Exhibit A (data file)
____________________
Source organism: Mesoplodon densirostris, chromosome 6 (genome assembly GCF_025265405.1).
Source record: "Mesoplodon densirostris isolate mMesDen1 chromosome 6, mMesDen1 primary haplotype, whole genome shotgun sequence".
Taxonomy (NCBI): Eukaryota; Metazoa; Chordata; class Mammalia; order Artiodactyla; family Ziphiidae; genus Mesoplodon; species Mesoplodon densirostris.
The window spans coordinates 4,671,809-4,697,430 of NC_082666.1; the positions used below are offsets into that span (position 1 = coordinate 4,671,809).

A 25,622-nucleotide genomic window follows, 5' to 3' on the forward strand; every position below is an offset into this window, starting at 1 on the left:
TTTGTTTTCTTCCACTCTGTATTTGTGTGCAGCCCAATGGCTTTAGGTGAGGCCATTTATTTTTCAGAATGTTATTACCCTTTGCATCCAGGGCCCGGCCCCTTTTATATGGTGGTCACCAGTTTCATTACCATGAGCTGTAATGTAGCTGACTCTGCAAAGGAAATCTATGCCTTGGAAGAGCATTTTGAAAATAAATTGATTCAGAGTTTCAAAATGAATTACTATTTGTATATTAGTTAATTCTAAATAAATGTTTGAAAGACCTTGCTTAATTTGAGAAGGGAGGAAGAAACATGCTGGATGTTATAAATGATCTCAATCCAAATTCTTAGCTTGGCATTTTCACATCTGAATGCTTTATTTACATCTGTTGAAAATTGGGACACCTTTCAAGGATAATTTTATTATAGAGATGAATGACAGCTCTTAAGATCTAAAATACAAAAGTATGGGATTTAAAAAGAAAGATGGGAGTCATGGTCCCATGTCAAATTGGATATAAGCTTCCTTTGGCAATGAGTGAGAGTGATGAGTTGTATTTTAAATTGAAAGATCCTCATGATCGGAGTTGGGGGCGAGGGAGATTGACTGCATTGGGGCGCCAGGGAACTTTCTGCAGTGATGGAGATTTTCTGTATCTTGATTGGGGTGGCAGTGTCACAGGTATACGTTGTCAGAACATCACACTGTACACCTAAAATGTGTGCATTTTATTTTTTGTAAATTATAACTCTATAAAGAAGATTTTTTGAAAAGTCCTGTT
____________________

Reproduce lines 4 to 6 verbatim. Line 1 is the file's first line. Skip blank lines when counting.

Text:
The window spans coordinates 4,671,809-4,697,430 of NC_082666.1; the positions used below are offsets into that span (position 1 = coordinate 4,671,809).

A 25,622-nucleotide genomic window follows, 5' to 3' on the forward strand; every position below is an offset into this window, starting at 1 on the left:
TTTGTTTTCTTCCACTCTGTATTTGTGTGCAGCCCAATGGCTTTAGGTGAGGCCATTTATTTTTCAGAATGTTATTACCCTTTGCATCCAGGGCCCGGCCCCTTTTATATGGTGGTCACCAGTTTCATTACCATGAGCTGTAATGTAGCTGACTCTGCAAAGGAAATCTATGCCTTGGAAGAGCATTTTGAAAATAAATTGATTCAGAGTTTCAAAATGAATTACTATTTGTATATTAGTTAATTCTAAATAAATGTTTGAAAGACCTTGCTTAATTTGAGAAGGGAGGAAGAAACATGCTGGATGTTATAAATGATCTCAATCCAAATTCTTAGCTTGGCATTTTCACATCTGAATGCTTTATTTACATCTGTTGAAAATTGGGACACCTTTCAAGGATAATTTTATTATAGAGATGAATGACAGCTCTTAAGATCTAAAATACAAAAGTATGGGATTTAAAAAGAAAGATGGGAGTCATGGTCCCATGTCAAATTGGATATAAGCTTCCTTTGGCAATGAGTGAGAGTGATGAGTTGTATTTTAAATTGAAAGATCCTCATGATCGGAGTTGGGGGCGAGGGAGATTGACTGCATTGGGGCGCCAGGGAACTTTCTGCAGTGATGGAGATTTTCTGTATCTTGATTGGGGTGGCAGTGTCACAGGTATACGTTGTCAGAACATCACACTGTACACCTAAAATGTGTGCATTTTATTTTTTGTAAATTATAACTCTATAAAGAAGATTTTTTGAAAAGTCCTGTT